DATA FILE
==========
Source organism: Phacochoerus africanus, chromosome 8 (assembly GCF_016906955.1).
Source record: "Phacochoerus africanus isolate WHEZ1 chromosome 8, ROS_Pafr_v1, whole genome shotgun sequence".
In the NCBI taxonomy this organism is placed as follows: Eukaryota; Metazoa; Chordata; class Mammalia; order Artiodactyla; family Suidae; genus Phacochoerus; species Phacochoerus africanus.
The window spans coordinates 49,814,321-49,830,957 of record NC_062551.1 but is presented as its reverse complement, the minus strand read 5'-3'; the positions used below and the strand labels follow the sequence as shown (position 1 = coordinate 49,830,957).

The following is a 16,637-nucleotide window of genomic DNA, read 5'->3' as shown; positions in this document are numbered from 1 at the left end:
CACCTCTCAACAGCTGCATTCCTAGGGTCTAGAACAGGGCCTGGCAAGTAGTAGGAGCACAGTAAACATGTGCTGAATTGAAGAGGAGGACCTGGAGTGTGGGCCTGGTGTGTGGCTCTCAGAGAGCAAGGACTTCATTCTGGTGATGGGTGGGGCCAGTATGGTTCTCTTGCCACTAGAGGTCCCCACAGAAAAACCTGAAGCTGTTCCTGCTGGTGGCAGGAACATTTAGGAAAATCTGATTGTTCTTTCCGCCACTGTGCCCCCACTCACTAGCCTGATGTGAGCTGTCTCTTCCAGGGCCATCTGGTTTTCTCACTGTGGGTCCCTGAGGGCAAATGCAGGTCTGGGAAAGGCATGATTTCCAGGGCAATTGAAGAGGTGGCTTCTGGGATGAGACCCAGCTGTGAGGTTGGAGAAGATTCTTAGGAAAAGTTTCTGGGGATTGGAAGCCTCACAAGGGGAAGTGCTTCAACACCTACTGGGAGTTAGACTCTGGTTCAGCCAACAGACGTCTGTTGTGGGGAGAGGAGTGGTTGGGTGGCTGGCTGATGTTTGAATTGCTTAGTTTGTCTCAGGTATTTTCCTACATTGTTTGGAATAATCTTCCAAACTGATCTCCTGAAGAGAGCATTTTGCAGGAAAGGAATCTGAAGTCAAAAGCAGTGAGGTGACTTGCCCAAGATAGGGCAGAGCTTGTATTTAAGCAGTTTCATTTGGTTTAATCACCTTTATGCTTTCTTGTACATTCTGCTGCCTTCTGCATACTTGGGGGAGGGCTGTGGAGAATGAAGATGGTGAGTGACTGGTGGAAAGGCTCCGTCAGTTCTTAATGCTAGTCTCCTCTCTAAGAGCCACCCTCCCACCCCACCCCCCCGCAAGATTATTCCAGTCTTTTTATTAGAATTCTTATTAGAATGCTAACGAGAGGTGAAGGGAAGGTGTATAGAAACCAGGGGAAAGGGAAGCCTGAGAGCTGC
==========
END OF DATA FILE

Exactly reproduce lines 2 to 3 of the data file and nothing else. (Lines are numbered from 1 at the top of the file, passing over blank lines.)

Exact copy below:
Source record: "Phacochoerus africanus isolate WHEZ1 chromosome 8, ROS_Pafr_v1, whole genome shotgun sequence".
In the NCBI taxonomy this organism is placed as follows: Eukaryota; Metazoa; Chordata; class Mammalia; order Artiodactyla; family Suidae; genus Phacochoerus; species Phacochoerus africanus.